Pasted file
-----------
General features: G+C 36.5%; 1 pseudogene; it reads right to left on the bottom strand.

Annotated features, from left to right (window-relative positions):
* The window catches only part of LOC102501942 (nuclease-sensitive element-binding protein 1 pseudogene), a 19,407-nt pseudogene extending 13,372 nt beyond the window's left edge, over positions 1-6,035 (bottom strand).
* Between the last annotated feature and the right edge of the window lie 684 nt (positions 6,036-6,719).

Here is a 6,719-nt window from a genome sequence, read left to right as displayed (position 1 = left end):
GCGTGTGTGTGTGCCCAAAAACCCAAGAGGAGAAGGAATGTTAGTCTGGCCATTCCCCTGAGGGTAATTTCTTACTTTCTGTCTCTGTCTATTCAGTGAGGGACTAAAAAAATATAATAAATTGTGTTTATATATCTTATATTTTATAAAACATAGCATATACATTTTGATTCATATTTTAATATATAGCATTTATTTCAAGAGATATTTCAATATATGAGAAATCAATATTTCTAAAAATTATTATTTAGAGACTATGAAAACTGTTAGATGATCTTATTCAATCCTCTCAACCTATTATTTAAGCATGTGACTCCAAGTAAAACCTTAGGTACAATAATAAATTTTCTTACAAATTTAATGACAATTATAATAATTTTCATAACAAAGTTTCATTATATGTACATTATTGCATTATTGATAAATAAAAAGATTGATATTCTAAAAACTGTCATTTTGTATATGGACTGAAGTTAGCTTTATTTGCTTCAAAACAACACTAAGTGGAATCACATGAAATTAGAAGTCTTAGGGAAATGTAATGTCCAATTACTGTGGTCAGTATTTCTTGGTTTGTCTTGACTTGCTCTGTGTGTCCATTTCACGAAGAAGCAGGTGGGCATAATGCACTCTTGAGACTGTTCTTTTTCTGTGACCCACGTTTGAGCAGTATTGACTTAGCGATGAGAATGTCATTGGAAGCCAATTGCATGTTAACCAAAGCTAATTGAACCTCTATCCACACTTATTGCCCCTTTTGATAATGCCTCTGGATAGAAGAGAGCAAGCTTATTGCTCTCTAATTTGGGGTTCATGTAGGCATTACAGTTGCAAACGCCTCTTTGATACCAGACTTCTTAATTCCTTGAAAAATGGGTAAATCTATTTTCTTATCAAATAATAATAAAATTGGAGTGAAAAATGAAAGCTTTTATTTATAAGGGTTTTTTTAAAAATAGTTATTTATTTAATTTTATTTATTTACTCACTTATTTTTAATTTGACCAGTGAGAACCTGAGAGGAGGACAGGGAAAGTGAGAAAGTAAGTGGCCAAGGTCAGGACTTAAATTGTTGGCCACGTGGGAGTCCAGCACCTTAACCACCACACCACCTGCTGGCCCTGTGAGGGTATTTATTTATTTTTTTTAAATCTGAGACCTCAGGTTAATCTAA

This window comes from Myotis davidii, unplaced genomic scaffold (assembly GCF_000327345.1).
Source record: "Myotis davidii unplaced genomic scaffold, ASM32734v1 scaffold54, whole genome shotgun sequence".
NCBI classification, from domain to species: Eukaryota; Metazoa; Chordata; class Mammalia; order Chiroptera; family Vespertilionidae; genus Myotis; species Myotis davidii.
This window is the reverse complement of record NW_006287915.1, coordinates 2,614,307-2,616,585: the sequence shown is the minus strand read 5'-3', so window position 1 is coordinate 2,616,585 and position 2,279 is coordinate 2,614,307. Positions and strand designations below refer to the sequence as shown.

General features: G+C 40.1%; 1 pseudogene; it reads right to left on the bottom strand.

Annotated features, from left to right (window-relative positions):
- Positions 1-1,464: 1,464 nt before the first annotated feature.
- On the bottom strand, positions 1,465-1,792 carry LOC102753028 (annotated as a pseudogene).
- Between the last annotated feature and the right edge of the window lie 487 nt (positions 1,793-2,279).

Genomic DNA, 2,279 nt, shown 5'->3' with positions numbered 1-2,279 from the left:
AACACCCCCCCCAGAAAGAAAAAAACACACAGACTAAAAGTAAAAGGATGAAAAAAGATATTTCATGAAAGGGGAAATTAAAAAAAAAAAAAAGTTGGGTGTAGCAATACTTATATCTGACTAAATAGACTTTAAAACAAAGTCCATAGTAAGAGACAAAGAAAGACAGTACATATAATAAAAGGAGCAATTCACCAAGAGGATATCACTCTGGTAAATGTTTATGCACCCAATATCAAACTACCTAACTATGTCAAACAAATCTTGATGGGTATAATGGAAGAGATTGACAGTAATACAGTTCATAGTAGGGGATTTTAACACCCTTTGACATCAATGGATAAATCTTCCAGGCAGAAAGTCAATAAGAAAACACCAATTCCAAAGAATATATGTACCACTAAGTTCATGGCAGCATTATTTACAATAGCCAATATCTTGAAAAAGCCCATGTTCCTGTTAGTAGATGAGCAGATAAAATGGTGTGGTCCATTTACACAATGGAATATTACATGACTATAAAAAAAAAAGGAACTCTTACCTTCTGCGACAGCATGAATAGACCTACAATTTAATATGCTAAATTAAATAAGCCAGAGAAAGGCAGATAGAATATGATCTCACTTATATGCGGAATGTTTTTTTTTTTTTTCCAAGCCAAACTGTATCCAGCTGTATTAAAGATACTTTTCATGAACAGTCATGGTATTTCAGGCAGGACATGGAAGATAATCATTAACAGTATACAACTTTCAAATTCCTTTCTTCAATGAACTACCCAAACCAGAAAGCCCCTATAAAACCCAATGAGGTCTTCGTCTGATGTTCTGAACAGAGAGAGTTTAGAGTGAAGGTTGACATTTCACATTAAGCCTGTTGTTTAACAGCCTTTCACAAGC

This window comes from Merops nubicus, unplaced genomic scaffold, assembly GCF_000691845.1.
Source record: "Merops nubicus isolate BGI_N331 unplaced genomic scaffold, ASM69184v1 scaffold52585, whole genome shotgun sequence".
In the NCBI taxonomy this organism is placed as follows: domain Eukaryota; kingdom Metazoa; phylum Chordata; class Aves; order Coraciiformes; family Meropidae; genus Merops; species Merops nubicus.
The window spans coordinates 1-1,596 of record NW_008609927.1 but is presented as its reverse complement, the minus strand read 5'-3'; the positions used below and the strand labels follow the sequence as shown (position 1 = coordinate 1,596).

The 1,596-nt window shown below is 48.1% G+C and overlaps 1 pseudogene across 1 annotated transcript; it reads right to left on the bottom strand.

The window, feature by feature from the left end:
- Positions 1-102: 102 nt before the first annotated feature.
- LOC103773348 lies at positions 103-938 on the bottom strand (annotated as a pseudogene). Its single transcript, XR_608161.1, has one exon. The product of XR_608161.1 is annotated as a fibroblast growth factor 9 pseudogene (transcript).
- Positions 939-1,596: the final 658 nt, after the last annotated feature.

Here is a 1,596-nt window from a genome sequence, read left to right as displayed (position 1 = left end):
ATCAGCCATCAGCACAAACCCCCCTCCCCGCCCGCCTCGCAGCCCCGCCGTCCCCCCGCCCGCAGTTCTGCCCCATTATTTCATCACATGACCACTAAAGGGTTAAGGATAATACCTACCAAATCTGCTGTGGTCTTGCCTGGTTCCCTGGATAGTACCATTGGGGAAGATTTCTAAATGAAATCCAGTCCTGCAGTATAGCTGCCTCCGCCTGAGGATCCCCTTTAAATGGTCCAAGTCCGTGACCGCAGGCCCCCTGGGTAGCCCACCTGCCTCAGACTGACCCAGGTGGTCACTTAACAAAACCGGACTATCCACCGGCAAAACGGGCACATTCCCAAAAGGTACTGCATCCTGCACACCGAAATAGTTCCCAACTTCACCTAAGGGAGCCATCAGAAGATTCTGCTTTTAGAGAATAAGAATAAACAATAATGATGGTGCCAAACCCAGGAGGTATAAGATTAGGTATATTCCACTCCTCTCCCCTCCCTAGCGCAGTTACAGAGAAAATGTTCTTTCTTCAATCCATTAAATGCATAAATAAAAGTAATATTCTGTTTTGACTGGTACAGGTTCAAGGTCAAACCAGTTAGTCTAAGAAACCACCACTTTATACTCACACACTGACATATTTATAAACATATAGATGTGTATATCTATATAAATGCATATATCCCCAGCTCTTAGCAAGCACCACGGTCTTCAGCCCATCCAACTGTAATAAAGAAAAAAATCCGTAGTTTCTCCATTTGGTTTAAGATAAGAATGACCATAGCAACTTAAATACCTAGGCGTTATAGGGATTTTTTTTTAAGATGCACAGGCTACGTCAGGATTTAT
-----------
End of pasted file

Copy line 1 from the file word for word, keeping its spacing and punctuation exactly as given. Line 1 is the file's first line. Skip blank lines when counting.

General features: G+C 36.5%; 1 pseudogene; it reads right to left on the bottom strand.